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City Council greenlights Wu’s hike to affordable housing requirement

The new policy would increase the amount of low-cost units required in new development

A new apartment building under construction in Mattapan in 2021.David L. Ryan/Globe Staff

The Boston City Council on Wednesday approved changes to the city’s inclusionary development policy, which requires developers set aside a certain percentage of space in new buildings at affordable rents.

The current IDP requires developers to carve out 13 percent of new rental buildings at income-restricted affordable rents; the new proposal would increase to 17 percent, with an additional 3 percent set aside for Section 8 voucher holders.

“Boston continues to take every action to urgently tackle the housing crisis displacing families and threatening the future of our community and economy,” Boston Mayor Michelle Wu said in a statement. “(Wednesday’s) approval of a new inclusionary development policy is an important step for Boston’s growth to sustain the affordability needed for future generations to call our city home.”


Real estate groups and the Greater Boston Chamber of Commerce have strenuously objected to the change, contending it will further depress housing production by adding on costs to projects that are already difficult to finance.

“Increasing the supply of housing is paramount to solving the region’s housing shortage,” Boston Chamber chief executive Jim Rooney wrote in a letter to City Council. “Even modest changes to the IDP requirements negatively impact project feasibility. The higher the standards, the more difficult it becomes to build more housing.”

In the first eight months of the year, Boston issued 1,534 building permits for privately owned housing units. That’s down 47 percent from the first eight months of last year and the lowest number for that time period since 2016, according to census data.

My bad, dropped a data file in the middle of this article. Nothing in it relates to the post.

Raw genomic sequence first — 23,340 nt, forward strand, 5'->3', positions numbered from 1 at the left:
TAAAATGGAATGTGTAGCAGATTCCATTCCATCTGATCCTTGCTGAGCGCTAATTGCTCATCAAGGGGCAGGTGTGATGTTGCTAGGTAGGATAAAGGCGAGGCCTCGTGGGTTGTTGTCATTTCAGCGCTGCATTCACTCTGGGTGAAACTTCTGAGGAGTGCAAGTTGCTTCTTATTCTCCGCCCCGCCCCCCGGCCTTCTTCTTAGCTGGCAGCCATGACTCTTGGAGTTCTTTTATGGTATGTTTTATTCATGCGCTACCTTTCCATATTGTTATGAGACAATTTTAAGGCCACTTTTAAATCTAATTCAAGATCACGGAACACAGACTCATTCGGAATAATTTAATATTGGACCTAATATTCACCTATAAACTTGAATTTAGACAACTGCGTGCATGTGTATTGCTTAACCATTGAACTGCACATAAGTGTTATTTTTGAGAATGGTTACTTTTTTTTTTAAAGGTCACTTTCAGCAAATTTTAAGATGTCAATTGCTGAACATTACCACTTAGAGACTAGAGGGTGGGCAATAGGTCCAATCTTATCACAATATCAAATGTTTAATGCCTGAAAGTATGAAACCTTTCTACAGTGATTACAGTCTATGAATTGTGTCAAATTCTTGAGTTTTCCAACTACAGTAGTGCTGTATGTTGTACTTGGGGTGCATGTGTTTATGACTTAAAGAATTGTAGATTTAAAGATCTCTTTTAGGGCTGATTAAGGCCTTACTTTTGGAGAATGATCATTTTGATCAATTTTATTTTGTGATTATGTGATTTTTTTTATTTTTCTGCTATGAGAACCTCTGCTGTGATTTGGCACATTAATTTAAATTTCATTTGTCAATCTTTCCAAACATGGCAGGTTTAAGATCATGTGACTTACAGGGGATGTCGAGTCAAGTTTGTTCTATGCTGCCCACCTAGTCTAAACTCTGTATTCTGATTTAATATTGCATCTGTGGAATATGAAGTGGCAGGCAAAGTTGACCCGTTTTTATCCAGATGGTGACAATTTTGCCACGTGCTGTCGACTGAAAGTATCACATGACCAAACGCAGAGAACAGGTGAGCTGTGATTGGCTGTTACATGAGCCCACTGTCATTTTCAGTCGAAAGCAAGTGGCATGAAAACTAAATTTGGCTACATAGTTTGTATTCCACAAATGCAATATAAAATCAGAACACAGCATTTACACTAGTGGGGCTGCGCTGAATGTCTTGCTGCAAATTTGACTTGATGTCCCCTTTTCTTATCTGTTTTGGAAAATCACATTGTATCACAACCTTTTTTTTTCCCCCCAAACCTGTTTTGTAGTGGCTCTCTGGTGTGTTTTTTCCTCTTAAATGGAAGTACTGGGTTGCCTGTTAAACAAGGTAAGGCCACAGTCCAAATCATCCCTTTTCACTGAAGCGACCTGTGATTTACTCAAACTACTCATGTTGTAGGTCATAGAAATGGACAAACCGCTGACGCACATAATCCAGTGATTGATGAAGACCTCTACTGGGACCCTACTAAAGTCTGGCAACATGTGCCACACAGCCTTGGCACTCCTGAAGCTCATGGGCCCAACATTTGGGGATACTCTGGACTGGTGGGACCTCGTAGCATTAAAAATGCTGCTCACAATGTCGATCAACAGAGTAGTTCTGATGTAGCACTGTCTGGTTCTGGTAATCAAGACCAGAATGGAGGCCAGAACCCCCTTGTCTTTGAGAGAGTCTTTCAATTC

At a Tuesday hearing on the policy, City Councilor Frank Baker laid out several expensive changes that have hit the real estate development industry in recent years, including high materials and construction costs and a sharp increase in interest rates, along with increasing linkage fees on commercial developments. Baker asked whether it was the right time to pursue an IDP change.


An analysis by Boston Planning and Development Agency staff shows, of late, developers have been proposing new housing projects with an average of 17 percent IDP units, said BPDA Director James Arthur Jemison. At the Tuesday hearing, Jemison and Boston Chief of Housing Sheila Dillon stressed a feasibility study completed by RKG Associates shows developers can financially manage an IDP increase.

The study examines Cambridge and Somerville, which have both increased their own versions of inclusionary zoning to 20 percent in the past few years. Both cities have seen declines in overall production since the change, though that’s partially due to the COVID-19 pandemic, the report states.

Jemison also mentioned Wu’s speech to the Greater Boston Chamber this month, where she announced she is “strongly considering a time-limited tax incentive program for housing creation” to propel projects that have been approved and permitted, but not yet built, to start construction.

“We are similarly concerned about the production of already approved development, and so that’s why an incentive is being considered right now,” Jemison said at Tuesday’s council hearing.

Baker was the lone nay vote at Wednesday’s council meeting. The IDP policy now heads to the city Zoning Commission for final approval.

Catherine Carlock can be reached at Follow her @bycathcarlock.